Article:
Midwest farmers and their Republican elected officials rarely miss a chance to shower President Donald Trump with praise when he takes actions they believe help agriculture, but they're now parsing their words over the administration's policies dealing with ethanol.
While they have offered their effusive thanks to Trump for his support for the Environmental Protection Agency to allow year-round sales of E15, a higher blend of ethanol, they have criticized that same agency but not the president over an EPA recommendation last week that could limit growth of the biofuels industry.
Tom Vilsack, a former U.S. agriculture secretary and Iowa governor, said the mixed policies have caused confusion.
``What we need is a clear indication from the Trump administration consistent with the president's promises that it is in support of the ethanol industry and biofuels industry,'' said Vilsack, a Democrat. ``You're either with the industry or you're not.''
It's hard to overstate the importance in the Midwest of the ethanol industry, which consumes roughly 40% of the nation's corn crop. Corn production has nearly doubled in the past 30 years, and without an ever-larger ethanol market farmers fear demand for the grain could plunge.
With that in mind, Trump has repeatedly told farmers he supported the ethanol industry, and in his push to have the EPA allow more sales of the higher ethanol blend, he's kept his promise. But it's been a different story when it comes to another EPA recommendation.
Last week, the EPA released its annual rule for the level of ethanol that must be blended into the nation's gasoline supply. The 15 billion gallon (56.78 billion liter) target for corn-based ethanol disappointed the industry because many expected the EPA to expand the requirement to offset exemptions given to many fuel refineries that have reduced demand by an estimated 2.6 billion gallons (9.84 billion liters) since Trump took office.
The EPA also ignored a 2017 order from a federal appeals court to restore 500 million gallons (1892.65 million liters) exempted by the EPA from 2016.
For this rule, Republicans chided EPA administrator Andrew Wheeler but not Trump, who appointed the former coal industry lobbyist to head the agency.
Nebraska Gov. Pete Ricketts, for example, didn't blame Trump but instead stated, ``I urge Administrator Wheeler to reallocate waived gallons and ensure that the agency is giving our farmers and ethanol producers the predictability they need, especially during tough times for agriculture.''
U.S. Representative Cindy Axne, a Democrat whose southwest Iowa district includes thousands of farmers and six ethanol refineries, said Trump isn't taking responsibility for policies that hurt farmers already reeling from trade disputes.
``I think that this administration definitely has an ability to hold the president away from the decisions that the EPA is making and not show them as part of the administration's decision,'' she said. ``It is the administration's decision to allow one of its departments to create policy that does this.''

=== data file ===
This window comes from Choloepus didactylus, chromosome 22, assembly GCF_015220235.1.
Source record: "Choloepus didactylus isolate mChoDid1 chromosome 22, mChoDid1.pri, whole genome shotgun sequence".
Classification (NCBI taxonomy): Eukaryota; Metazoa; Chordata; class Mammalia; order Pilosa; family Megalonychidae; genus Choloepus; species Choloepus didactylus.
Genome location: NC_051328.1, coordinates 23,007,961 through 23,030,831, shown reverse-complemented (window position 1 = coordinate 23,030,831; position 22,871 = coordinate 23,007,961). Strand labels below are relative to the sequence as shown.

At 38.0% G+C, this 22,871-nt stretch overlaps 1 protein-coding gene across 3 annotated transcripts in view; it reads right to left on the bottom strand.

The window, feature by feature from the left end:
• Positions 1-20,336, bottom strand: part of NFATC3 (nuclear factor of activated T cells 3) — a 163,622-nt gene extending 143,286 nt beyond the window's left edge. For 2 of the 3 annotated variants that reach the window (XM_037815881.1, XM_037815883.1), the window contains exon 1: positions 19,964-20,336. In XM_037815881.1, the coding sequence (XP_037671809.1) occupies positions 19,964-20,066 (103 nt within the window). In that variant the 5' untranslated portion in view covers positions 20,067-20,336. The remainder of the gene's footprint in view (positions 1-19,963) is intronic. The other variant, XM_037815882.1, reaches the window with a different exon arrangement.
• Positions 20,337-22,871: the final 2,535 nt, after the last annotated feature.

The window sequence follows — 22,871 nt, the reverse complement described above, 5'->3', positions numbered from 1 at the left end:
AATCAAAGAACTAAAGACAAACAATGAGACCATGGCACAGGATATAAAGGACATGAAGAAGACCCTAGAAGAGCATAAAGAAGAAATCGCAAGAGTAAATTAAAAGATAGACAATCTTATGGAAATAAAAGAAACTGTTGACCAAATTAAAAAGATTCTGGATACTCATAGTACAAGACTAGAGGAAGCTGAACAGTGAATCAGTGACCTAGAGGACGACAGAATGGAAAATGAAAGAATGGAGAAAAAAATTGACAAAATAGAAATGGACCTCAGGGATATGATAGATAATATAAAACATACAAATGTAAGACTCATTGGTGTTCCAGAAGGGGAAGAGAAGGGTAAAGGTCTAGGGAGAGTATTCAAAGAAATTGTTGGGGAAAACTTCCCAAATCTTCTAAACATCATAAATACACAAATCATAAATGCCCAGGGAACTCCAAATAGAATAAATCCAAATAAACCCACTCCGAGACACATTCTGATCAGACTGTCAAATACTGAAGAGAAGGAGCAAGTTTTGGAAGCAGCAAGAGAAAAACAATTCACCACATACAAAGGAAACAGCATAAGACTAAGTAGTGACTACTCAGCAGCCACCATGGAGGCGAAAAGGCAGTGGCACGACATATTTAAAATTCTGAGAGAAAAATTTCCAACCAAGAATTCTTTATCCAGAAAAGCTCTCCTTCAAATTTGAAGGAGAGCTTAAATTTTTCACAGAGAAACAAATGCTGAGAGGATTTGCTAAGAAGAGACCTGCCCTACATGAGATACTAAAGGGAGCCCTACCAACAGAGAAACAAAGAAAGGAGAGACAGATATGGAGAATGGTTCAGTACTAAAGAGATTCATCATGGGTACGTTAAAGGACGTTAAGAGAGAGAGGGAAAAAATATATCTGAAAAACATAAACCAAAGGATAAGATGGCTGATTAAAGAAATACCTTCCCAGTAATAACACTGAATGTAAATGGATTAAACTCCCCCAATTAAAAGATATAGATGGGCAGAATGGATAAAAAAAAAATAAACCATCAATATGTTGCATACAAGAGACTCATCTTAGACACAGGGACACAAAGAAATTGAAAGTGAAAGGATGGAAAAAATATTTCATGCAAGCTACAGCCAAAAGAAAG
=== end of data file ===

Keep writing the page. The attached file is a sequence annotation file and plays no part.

Perhaps the most direct criticism of Trump by a Republican has been by U.S. Sen. Charles Grassley of Iowa, who said some farmers think the EPA is breaking the president's commitments to farmers to uphold the ethanol laws.
``I urge President Trump to compel EPA to reverse course and keep his word to the forgotten Americans who have faithfully stood with him,'' Grassley said.
Asked whether the president was ultimately accountable, Grassley referenced a phrase displayed on the desk of President Harry Truman.
``I can't help but answer yes to your question because Truman made it very clear the buck stops here,'' he said.
Harold Wolle, a farmer near St. James in southern Minnesota, said people are disappointed the EPA is letting some refineries reduce their ethanol use.
``The news that I'm reading and hearing is that the president is pushing the EPA to change how it grants these waivers but the proof will be in the pudding. We'll see,'' said Wolle, a member of the National Corn Growers Association board.
Northwest Iowa farmer Kelly Nieuwenhuis said blame is focusing on the EPA but farmers realize Trump appointed former administrator Scott Pruitt and then named Wheeler.
``There's always politics involved and that's the frustrating part,'' he said. ``It seems definitely that the oil industry has some control over the EPA in our view. It comes down to money, campaign contributions basically.''
Nieuwenhuis, 60, who farms 2,100 acres with two brothers growing corn and soybeans, said the EPA doesn't seem to answer to anyone.
The EPA has argued in court that the Clean Air Act gives the agency substantial discretion to decide small refinery exemptions.
Iowa Gov. Kim Reynolds, a Republican, said she's talked with Trump, Wheeler and Agriculture Secretary Sonny Perdue recently about the refinery waivers and the renewable fuel standard, which sets the ethanol limits. She said they understand the concerns of Iowa, the nation's largest ethanol producer and biggest corn grower. She blames the EPA, not Trump.
``I urge EPA Secretary Wheeler to reverse course and uphold President Trump's commitment to rural America by strengthening the RFS and putting an end to the abusive practice of granting waivers to profitable oil refineries,'' Reynolds said.
Release of the draft rule last week begins a public comment process during which the pressure is sure to increase on the administration to revise the final rule with higher ethanol targets for 2020.